The Vancouver Art Gallery presents Vancouver Special: Ambivalent Pleasures, the inaugural edition of its new triennial. The exhibition offers a comprehensive survey of the city’s contemporary art scene and its shifts since the 2010 Winter Olympics, featuring artworks ranging from painting, drawing, animation, ceramics, textiles, audio and installation.
Over a four-month period in the spring of 2016, curators Daina Augaitis ('83) and guest curator Jesse McKee, conducted over 90 studio visits, mostly with emerging artists, but also with a few established artists whose ideas have been prescient. The range of participants echoes the breadth of Vancouver’s vibrant art community. The result is a multi-generational exhibition that will engage its visitors through a myriad of styles, approaches and practices.
Emily Carr University of Art + Design is proud and honoured to see many of our alumni and faculty recognized in this important exhibition.
Featured ECU Alumni + Faculty include:
Raymond Boisjoly (Alumnus/Associate Professor)
Jeneen Frei Njootli
Allison Hrabluik (Sessional Faculty)
Gary Neil Kennedy (Sessional Faculty)
Tiziana La Melia
Elizabeth McIntosh(Associate Professor)
Krista Belle Stewart
“Vancouver Special is drawn from the low-cost housing style that was popular in Vancouver between the 1960s and 80s. This archetype has been embraced again as an iconic symbol of the city. The title of the inaugural exhibition within this new triennial format, Ambivalent Pleasures, points to the ever-present gap between where we are and where we’d like to be. The artworks in the exhibition offer many possibilities for visitors to locate the pleasures in their own experiences of encountering, considering and navigating the complex conditions of today’s city.”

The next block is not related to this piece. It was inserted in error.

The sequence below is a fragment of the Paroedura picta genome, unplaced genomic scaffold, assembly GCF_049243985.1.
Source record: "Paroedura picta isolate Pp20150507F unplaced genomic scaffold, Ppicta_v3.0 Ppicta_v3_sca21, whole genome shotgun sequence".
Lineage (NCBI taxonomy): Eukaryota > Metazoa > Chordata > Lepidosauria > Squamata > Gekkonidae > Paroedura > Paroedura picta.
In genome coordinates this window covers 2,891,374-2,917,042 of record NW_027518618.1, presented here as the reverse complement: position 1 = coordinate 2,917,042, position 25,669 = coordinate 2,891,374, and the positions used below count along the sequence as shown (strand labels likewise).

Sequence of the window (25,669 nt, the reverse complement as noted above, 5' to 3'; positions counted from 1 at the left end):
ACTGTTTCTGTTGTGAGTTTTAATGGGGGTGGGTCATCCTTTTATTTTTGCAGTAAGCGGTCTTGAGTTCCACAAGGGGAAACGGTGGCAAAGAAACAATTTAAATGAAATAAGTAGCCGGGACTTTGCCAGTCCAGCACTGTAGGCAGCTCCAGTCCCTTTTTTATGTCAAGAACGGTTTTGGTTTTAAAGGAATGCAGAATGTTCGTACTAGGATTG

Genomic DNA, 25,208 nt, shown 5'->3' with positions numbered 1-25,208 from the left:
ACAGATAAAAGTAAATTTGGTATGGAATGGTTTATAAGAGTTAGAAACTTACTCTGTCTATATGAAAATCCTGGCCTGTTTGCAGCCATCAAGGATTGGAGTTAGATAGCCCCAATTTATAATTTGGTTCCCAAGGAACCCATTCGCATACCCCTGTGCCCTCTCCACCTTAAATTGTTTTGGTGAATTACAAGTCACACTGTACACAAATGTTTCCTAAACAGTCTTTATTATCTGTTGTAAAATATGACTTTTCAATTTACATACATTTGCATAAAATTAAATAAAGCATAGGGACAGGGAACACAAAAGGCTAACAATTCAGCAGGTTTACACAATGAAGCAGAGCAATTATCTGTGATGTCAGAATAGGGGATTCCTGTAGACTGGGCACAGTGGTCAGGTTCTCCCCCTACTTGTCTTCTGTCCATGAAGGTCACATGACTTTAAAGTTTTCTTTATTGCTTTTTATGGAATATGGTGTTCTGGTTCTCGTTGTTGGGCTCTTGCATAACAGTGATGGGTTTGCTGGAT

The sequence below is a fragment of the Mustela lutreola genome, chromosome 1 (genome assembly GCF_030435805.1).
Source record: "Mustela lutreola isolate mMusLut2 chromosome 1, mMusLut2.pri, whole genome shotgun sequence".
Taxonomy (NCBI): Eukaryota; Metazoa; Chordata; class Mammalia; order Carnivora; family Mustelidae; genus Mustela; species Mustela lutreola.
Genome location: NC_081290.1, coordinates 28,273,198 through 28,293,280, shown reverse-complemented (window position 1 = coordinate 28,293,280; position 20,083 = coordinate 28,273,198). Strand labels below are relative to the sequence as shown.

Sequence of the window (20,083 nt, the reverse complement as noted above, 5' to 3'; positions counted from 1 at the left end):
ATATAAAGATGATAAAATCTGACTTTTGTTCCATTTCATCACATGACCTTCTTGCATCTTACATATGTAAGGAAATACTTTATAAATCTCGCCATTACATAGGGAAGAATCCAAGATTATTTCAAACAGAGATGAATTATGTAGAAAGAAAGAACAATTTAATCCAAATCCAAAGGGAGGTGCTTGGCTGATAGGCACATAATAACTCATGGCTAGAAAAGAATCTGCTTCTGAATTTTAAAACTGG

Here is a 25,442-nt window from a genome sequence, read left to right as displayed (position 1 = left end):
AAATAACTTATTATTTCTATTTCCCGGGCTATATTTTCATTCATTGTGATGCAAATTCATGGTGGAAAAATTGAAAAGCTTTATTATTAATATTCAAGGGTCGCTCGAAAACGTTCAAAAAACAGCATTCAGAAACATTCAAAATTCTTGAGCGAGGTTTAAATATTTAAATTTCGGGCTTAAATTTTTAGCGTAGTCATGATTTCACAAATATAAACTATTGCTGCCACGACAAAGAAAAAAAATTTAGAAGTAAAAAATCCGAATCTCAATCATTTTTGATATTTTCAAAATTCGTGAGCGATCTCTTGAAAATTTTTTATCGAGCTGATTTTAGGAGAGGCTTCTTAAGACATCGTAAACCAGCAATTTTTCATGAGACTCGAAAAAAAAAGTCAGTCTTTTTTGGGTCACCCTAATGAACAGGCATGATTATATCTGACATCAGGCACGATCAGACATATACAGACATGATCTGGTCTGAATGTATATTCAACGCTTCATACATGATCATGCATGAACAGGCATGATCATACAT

Works included in Ambivalent Pleasures offer a number of overlapping conversations. Central to these dialogues are three ideas:
- A number of artists engage with Surrealist strategies and ideas. They explore the unconscious and diverse modes of perception, speaking to notions of alienation, escape, romanticism and even the grotesque. In some instances, the works exude a comic tone; in others, a sense of the uncanny points to spirits of unrest that lurk beneath the surface.
- Several artists present a range of approaches to abstraction. This naturally includes a number of painters, as well as sculptors and artists working with textiles who implicate the meaning of gesture or the history of modern painting without necessarily putting brush to canvas.
- Other artists are invested in the possibilities of working conceptually to address today’s social contexts. Questioning dominant systems of knowledge, these artists make sense of the world through material processes, recurrent gestures and other types of intervention.